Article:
Fionola Meredith: MEPs' gender completely irrelevant ... it's what they actually stand for that counts
Insulting, patronising claim that women are natural peace-makers is an anti-feminist myth, says Fionola Meredith
Did a little tear of sisterly pride and joy spring to my eye when I saw our three new female MEPs take to the podium this week? Did it heck. Far too much has been made of the fact that Naomi Long, Diane Dodds and Martina Anderson happen to share the same chromosomes. That's about all they share, as far as I can see, and it means diddly squat. Despite all the trumpeting, their gender is the least relevant thing about them as politicians.
Yes, it's true that the election of three women to represent us in Europe - for however long or short a time they may actually have a job there - is historically unprecedented.
And I'll admit it does make a change from Ulster's gammonish, male-dominated past, where you had to resemble a sausage in a pin-striped suit even to be selected as a candidate.
Those days of overt sexism and blatant prejudice are long gone, thank God. Authority no longer belongs solely to privileged old men.
The reality, however, is that mesdames Dodds and Anderson have already been knocking around Brussels for years, without noticeable improvement in the lives of any of us. The fact that they'll now be joined by Long does not exactly herald a feminist revolution.
I'm cynical about all this, you see, because I have history with the cause. Many moons ago, I worked for an organisation that was specifically set up to get more women involved in politics and public life.
Hilariously, I don't believe we succeeded in getting a single female nominated, let alone elected - perhaps they had better things to do than join Northern Ireland's toxic, revoltingly polarised political system, and I don't blame them one bit.
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Even then, however, I was troubled by secret doubts. I mean, look at Margaret Thatcher. How would it benefit anyone if there were to be 10, 20 or 100 more women, just like her, entering parliament?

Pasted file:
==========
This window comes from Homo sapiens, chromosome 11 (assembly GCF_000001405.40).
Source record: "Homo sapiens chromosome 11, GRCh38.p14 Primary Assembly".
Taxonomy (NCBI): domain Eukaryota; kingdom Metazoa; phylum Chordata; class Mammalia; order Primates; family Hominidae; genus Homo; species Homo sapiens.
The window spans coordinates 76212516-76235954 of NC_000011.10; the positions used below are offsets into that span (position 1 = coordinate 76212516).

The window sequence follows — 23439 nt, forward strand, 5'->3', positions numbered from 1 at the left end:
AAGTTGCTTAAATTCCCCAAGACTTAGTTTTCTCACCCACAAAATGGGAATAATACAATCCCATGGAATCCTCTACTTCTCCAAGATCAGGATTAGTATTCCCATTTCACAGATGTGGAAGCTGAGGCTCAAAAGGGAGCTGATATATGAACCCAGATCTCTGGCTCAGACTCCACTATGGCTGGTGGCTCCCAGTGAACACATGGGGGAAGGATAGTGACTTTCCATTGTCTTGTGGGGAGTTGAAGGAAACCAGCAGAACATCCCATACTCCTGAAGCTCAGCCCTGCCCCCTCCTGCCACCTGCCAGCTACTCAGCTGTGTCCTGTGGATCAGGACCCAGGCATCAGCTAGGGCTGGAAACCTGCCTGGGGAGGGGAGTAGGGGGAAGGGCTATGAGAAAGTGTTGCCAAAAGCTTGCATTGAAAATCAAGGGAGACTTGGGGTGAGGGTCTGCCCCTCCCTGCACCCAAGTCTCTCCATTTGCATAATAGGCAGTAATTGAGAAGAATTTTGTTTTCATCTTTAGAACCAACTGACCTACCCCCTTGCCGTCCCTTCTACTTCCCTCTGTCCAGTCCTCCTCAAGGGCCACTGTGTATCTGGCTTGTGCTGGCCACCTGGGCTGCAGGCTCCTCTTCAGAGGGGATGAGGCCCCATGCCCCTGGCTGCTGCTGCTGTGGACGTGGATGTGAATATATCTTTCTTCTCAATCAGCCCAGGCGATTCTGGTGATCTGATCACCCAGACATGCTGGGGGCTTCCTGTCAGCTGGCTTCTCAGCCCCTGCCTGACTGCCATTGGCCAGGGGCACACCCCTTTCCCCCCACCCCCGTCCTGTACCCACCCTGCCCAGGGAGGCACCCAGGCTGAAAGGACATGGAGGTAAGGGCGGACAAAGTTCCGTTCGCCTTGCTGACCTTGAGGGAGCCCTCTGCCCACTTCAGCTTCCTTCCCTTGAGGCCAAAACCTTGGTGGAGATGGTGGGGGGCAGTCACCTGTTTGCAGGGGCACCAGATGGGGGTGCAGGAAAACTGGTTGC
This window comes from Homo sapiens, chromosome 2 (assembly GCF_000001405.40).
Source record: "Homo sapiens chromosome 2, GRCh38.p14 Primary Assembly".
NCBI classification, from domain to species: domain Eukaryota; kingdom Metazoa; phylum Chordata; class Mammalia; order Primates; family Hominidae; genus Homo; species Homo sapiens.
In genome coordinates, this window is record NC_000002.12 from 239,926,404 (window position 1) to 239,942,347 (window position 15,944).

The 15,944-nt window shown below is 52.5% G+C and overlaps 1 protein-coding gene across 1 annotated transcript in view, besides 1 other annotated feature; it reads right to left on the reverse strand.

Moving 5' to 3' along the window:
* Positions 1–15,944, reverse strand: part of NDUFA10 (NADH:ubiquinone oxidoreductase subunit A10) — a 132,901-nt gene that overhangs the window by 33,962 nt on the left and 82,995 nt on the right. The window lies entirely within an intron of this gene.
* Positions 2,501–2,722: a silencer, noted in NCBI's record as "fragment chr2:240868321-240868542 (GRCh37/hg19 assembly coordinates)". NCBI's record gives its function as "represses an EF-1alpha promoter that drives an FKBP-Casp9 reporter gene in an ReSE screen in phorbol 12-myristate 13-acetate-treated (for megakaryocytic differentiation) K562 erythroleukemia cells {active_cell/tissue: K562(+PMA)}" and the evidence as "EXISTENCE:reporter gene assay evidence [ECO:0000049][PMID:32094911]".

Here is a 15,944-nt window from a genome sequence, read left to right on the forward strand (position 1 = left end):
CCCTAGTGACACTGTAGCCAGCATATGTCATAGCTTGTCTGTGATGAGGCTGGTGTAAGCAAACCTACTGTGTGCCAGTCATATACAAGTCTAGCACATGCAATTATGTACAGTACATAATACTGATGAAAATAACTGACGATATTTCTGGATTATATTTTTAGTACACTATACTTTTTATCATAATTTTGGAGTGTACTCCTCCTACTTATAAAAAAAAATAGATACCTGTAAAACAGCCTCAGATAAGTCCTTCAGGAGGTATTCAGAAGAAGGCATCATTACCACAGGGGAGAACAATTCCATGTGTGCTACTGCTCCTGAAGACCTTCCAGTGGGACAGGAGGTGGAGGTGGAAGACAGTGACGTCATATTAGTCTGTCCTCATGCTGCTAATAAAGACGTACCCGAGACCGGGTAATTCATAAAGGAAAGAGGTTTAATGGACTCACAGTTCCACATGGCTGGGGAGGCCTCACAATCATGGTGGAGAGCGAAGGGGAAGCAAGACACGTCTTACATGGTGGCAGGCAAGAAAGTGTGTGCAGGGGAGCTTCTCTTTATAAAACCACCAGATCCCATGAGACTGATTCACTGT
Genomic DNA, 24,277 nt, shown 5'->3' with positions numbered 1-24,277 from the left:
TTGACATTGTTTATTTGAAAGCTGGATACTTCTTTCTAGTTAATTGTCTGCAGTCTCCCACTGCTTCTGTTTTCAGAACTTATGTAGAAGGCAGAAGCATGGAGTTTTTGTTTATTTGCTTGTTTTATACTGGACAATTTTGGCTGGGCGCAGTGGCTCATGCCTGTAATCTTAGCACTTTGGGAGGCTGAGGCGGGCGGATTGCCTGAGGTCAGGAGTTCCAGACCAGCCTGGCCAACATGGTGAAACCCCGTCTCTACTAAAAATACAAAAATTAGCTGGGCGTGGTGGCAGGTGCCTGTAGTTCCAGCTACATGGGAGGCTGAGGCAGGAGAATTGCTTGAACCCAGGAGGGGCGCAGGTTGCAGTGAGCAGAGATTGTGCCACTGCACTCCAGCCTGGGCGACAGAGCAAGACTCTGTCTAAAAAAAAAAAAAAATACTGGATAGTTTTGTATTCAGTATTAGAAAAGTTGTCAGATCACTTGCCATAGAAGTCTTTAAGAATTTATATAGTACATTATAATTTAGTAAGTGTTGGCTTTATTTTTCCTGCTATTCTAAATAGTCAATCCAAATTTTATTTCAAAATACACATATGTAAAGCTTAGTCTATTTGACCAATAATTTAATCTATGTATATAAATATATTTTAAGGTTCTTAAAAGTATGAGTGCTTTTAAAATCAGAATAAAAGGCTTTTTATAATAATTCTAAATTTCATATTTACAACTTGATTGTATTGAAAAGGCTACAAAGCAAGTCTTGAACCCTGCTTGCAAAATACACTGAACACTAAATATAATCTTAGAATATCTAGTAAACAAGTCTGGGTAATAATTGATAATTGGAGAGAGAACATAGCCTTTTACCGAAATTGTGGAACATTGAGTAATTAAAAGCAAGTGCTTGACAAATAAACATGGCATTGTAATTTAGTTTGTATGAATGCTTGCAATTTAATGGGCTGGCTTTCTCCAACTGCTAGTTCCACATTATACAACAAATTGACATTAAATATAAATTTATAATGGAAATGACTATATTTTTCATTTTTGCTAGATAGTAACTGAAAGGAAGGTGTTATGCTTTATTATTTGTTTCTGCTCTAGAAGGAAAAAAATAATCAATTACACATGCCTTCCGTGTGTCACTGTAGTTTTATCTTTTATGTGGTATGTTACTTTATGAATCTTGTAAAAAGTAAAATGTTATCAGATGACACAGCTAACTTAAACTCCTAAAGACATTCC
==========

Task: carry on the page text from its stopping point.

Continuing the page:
I kept such terrifying thoughts to myself, but they continued to haunt me. And I also found it increasingly hard to swallow the prevailing myth that women are intrinsically better suited to politics because they are more consensual, less confrontational - basically nicer, more kind and nurturing and cuddly - than men.
That was our article of faith, which we clung to in the face of any evidence to the contrary. Blame the Women's Coalition.
Women sort stuff out, we said. They get things done and they aren't troubled by overweening ego and macho swagger in the way that men are. Whatever their differences, they find ways to connect with each other, build bridges and sort out a compromise that makes everyone a winner. Don't they?
Utter garbage, I'm afraid. To anyone who still wishes to perpetuate this tripe - and I've heard and seen plenty of it on the airwaves and online this week - I give you two names: Arlene Foster and Michelle O'Neill.
These nice, cuddly, consensus-building women, as leaders of the two main parties, are responsible for the howling vacuum where Stormont should be but isn't. They are not victims of the system: they preside over it. They are the prime architects of Northern Ireland's current political dysfunction.
Put it this way: the mutual possession of a pair of ovaries doesn't seem to be helping much.
The claim that women bring beneficial, gender-specific qualities to the political arena is not just arrant nonsense. It's also deeply un-feminist. It puts women straight back into the corner where they've been imprisoned for millennia - as natural home-builders, nurturing breeders, loving peace-makers.
If women want to be taken as seriously as their male counterparts, this fluffy stuff will have to go. Don't tell me anyone actually believes it anyway. To those that do, I ask - where's your evidence?
Look again at our two freshly re-elected MEPs. Martina Anderson is a former terrorist whose party has never renounced the politically motivated murders of the past. Diane Dodds represents a party which denies women their basic reproductive rights and opposes same-sex marriage.
Not exactly brimming with the milk of sisterly kindness, are they? It's absurd to celebrate either of them as feminist role-models.
Given that women make up more than half the population, our politics would certainly be more representative, and in that sense fairer, if more of them played an active part. And of course, there should be no barriers placed in the way of anyone, of any gender, who wishes to seek election.
But equally, there's no reason to think that more women means better politics. We're all human, after all.